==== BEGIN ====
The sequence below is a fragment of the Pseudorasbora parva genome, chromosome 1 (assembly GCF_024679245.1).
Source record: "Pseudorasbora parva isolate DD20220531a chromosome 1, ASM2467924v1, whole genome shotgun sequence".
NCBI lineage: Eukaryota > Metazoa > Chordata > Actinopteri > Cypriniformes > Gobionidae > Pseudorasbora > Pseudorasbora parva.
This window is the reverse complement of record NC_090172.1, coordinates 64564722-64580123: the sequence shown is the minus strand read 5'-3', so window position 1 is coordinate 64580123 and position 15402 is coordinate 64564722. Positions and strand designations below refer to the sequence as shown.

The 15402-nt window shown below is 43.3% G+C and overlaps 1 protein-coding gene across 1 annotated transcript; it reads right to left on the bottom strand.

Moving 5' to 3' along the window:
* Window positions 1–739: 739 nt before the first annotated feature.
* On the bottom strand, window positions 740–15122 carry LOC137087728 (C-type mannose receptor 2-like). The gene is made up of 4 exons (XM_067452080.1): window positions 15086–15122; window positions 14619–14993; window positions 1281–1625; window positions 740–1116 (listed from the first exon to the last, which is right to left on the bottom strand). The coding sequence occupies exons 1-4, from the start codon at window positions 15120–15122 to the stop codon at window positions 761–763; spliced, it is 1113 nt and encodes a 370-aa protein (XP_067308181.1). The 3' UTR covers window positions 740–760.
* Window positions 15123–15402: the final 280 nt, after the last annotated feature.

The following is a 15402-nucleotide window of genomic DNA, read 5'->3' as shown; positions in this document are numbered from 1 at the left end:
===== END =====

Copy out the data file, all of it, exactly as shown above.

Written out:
The sequence below is a fragment of the Pseudorasbora parva genome, chromosome 1 (assembly GCF_024679245.1).
Source record: "Pseudorasbora parva isolate DD20220531a chromosome 1, ASM2467924v1, whole genome shotgun sequence".
NCBI lineage: Eukaryota > Metazoa > Chordata > Actinopteri > Cypriniformes > Gobionidae > Pseudorasbora > Pseudorasbora parva.
This window is the reverse complement of record NC_090172.1, coordinates 64564722-64580123: the sequence shown is the minus strand read 5'-3', so window position 1 is coordinate 64580123 and position 15402 is coordinate 64564722. Positions and strand designations below refer to the sequence as shown.

The 15402-nt window shown below is 43.3% G+C and overlaps 1 protein-coding gene across 1 annotated transcript; it reads right to left on the bottom strand.

Moving 5' to 3' along the window:
* Window positions 1–739: 739 nt before the first annotated feature.
* On the bottom strand, window positions 740–15122 carry LOC137087728 (C-type mannose receptor 2-like). The gene is made up of 4 exons (XM_067452080.1): window positions 15086–15122; window positions 14619–14993; window positions 1281–1625; window positions 740–1116 (listed from the first exon to the last, which is right to left on the bottom strand). The coding sequence occupies exons 1-4, from the start codon at window positions 15120–15122 to the stop codon at window positions 761–763; spliced, it is 1113 nt and encodes a 370-aa protein (XP_067308181.1). The 3' UTR covers window positions 740–760.
* Window positions 15123–15402: the final 280 nt, after the last annotated feature.

The following is a 15402-nucleotide window of genomic DNA, read 5'->3' as shown; positions in this document are numbered from 1 at the left end: